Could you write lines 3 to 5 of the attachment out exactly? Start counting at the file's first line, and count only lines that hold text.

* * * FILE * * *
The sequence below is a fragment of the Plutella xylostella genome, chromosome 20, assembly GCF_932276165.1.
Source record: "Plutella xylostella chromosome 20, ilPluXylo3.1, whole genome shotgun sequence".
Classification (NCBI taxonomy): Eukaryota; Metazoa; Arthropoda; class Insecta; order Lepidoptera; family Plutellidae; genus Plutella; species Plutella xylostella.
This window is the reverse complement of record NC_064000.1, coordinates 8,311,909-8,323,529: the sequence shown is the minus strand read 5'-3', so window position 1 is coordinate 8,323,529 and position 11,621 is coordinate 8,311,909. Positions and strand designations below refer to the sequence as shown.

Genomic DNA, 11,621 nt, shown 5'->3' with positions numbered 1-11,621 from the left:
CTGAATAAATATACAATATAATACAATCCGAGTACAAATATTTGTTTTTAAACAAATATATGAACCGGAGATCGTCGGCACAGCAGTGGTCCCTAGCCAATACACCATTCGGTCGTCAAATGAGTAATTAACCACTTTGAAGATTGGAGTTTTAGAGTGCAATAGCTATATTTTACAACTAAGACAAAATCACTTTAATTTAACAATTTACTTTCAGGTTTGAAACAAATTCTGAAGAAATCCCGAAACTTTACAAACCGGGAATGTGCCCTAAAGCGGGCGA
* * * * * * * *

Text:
Classification (NCBI taxonomy): Eukaryota; Metazoa; Arthropoda; class Insecta; order Lepidoptera; family Plutellidae; genus Plutella; species Plutella xylostella.
This window is the reverse complement of record NC_064000.1, coordinates 8,311,909-8,323,529: the sequence shown is the minus strand read 5'-3', so window position 1 is coordinate 8,323,529 and position 11,621 is coordinate 8,311,909. Positions and strand designations below refer to the sequence as shown.

Genomic DNA, 11,621 nt, shown 5'->3' with positions numbered 1-11,621 from the left: